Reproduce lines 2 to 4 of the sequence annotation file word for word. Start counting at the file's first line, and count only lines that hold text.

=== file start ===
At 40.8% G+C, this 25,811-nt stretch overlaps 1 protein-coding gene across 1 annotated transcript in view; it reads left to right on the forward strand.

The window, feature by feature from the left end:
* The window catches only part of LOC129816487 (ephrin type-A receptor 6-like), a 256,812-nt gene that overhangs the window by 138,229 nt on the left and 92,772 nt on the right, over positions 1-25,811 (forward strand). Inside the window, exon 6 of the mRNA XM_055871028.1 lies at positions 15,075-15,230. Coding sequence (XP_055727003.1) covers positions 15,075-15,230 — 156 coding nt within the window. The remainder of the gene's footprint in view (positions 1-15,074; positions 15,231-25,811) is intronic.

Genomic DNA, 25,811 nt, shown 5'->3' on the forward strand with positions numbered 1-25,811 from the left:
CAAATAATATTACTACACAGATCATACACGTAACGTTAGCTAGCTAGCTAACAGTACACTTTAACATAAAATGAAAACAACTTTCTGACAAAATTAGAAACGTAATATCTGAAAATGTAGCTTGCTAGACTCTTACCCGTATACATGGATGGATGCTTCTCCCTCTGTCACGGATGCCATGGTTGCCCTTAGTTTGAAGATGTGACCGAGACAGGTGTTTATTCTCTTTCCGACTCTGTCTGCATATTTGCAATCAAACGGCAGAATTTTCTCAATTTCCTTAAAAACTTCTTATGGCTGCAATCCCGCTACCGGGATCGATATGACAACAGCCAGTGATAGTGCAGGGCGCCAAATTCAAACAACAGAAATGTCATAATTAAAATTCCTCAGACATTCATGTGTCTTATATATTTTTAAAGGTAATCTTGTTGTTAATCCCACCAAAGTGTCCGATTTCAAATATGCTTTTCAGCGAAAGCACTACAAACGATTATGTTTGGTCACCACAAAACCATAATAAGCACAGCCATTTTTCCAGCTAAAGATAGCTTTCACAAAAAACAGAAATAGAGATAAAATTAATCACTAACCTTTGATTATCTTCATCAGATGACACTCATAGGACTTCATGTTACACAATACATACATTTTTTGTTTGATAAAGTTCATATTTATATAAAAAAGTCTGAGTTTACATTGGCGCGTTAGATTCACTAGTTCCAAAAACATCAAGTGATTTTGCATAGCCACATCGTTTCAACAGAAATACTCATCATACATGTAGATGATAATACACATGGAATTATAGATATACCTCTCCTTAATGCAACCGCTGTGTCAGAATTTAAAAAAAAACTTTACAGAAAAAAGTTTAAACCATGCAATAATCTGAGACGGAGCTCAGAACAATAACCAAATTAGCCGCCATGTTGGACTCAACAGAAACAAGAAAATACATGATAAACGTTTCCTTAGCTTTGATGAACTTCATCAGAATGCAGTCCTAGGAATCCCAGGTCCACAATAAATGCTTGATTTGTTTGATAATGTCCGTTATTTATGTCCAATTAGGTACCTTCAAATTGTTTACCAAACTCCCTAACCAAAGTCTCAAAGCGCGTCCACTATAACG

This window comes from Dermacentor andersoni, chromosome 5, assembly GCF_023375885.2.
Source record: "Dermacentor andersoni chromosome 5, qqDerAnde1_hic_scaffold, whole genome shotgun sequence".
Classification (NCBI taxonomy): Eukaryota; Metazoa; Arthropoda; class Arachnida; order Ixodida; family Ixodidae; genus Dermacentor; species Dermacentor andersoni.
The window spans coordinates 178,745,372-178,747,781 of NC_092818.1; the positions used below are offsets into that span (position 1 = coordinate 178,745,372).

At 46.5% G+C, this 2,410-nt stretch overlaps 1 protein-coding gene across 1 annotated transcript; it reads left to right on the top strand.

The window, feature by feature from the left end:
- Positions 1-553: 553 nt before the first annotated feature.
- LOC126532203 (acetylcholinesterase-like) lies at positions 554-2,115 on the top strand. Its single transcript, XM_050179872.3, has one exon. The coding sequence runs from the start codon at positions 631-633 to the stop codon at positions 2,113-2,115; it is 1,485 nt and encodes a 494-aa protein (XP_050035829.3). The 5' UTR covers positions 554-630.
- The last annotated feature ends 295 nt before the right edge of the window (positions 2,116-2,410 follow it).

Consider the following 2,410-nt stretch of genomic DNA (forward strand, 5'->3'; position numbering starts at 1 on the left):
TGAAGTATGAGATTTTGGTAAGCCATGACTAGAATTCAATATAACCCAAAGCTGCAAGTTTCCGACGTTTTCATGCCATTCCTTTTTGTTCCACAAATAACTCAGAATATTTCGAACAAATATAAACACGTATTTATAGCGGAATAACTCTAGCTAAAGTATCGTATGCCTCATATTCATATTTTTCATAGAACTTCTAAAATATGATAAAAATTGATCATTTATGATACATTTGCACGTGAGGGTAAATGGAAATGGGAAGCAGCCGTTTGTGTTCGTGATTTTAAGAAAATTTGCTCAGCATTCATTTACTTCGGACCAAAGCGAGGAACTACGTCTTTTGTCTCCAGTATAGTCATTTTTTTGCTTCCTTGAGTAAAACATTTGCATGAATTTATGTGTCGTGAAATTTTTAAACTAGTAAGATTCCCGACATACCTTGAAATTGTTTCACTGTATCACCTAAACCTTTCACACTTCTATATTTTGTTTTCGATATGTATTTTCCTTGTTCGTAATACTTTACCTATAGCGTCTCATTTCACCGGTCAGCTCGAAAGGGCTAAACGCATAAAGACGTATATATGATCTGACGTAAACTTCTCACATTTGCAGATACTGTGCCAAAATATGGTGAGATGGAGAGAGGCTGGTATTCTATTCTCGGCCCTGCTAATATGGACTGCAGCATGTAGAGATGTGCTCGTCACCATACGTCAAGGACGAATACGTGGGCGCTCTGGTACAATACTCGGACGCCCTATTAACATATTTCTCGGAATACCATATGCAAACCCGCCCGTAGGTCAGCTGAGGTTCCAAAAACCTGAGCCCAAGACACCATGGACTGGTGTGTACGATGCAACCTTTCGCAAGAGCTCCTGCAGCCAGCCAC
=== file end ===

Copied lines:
The window, feature by feature from the left end:
* The window catches only part of LOC129816487 (ephrin type-A receptor 6-like), a 256,812-nt gene that overhangs the window by 138,229 nt on the left and 92,772 nt on the right, over positions 1-25,811 (forward strand). Inside the window, exon 6 of the mRNA XM_055871028.1 lies at positions 15,075-15,230. Coding sequence (XP_055727003.1) covers positions 15,075-15,230 — 156 coding nt within the window. The remainder of the gene's footprint in view (positions 1-15,074; positions 15,231-25,811) is intronic.

Genomic DNA, 25,811 nt, shown 5'->3' on the forward strand with positions numbered 1-25,811 from the left: